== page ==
The Fifth Circuit Court of Appeals has upheld the District Court decision by Judge Reed O’Connor that the Affordable Care Act (ACA or ObamaCare) individual mandate to buy health insurance is unconstitutional.
In its opening summary, the Court quotes the perspective that the Act “has deprived patients nationwide of a competitive market for affordable high-deductible health insurance,” leaving “patients with no alternative to . . . skyrocketing premiums,” from the amicus brief filed by Association of American Physicians and Surgeons (AAPS) and Citizens’ Council for Health Freedom (CCHF). The decision is not based on this public-policy argument, which is outside the Court’s purview, but rather on questions of law.
The Court held that the plaintiffs have standing to bring this challenge: “the individual mandate injures both the individual plaintiffs, by requiring them to buy insurance that they do not want, and the state plaintiffs, by increasing their costs of complying with the reporting requirements that accompany the individual mandate.” It also held that “the individual mandate is unconstitutional because it can no longer be read as a tax, and there is no other constitutional provision that justifies this exercise of congressional power.”
The Court remanded the question of the constitutionality of the rest of the ACA to the district court for further consideration of whether the individual mandate is severable.
Patrice A. Harris, president of the American Medical Association (AMA), which filed an amicus brief supporting ACA, writes: “Today’s decision leaves important health insurance protections shrouded in uncertainty despite overwhelming public support.”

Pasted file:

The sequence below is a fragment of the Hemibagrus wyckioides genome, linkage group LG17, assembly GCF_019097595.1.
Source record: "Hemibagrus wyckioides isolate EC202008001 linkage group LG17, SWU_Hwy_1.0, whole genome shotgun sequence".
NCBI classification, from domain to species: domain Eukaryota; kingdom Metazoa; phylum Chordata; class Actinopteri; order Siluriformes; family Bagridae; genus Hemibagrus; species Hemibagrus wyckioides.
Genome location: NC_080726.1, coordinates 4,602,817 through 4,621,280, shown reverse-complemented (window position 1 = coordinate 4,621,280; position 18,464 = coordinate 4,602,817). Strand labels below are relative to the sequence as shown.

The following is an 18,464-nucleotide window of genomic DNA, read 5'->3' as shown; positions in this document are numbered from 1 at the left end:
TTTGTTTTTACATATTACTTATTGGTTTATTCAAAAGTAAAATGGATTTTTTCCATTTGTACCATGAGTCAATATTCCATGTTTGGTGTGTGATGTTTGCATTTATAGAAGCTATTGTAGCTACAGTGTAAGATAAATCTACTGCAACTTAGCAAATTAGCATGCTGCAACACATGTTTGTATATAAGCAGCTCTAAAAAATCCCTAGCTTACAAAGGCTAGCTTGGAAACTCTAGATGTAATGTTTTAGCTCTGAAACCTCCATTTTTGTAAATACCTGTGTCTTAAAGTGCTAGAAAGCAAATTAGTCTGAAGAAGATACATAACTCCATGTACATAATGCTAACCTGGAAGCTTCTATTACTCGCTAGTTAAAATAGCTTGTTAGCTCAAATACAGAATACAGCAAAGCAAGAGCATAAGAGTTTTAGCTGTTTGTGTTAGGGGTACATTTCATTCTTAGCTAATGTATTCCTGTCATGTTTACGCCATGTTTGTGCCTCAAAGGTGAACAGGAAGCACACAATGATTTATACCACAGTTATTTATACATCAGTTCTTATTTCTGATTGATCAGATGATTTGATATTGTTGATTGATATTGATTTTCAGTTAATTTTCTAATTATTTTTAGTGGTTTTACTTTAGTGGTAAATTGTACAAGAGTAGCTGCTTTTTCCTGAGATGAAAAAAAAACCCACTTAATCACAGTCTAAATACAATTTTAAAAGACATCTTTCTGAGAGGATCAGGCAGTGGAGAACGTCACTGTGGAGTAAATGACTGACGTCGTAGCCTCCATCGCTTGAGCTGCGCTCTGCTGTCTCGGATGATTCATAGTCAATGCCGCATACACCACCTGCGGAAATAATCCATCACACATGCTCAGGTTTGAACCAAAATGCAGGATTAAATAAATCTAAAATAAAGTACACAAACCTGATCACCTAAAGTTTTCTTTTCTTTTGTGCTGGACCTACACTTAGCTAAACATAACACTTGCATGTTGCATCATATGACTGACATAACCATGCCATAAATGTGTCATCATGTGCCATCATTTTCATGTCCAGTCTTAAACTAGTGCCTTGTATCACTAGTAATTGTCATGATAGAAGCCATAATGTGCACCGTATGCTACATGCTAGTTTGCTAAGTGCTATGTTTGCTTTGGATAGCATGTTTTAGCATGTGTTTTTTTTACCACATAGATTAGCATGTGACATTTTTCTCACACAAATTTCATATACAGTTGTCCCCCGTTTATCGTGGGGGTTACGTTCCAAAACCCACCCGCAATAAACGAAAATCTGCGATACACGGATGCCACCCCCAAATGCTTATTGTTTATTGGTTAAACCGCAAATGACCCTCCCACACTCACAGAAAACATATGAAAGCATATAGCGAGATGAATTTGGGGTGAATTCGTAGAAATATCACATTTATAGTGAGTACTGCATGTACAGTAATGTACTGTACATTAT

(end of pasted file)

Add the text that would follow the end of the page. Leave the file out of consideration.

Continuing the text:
AAPS has held from the outset that ACA is unconstitutional because there is no power granted to the federal government to provide medical care or health insurance to all Americans, or to interfere in the state function of regulating insurance by imposing “minimum essential benefits.”
“When Congress ‘gives’ those ‘popular protections’ such as premium subsidies, guaranteed issue, and coverage mandates, it must first ‘take’ from others to pay for them,” states AAPS executive director Jane M. Orient. “The individual/mandate tax was one method. Other taxes and rules that outlaw affordable coverage are other methods. Is this forcible redistribution of resources constitutional?”
“The proper action by the district court,” she added, “would be to maintain its earlier ruling that the mandate is unseverable and thus the entire law is invalid.”
The Association of American Physicians and Surgeons (AAPS) is a national organization representing physicians in all specialties since 1943.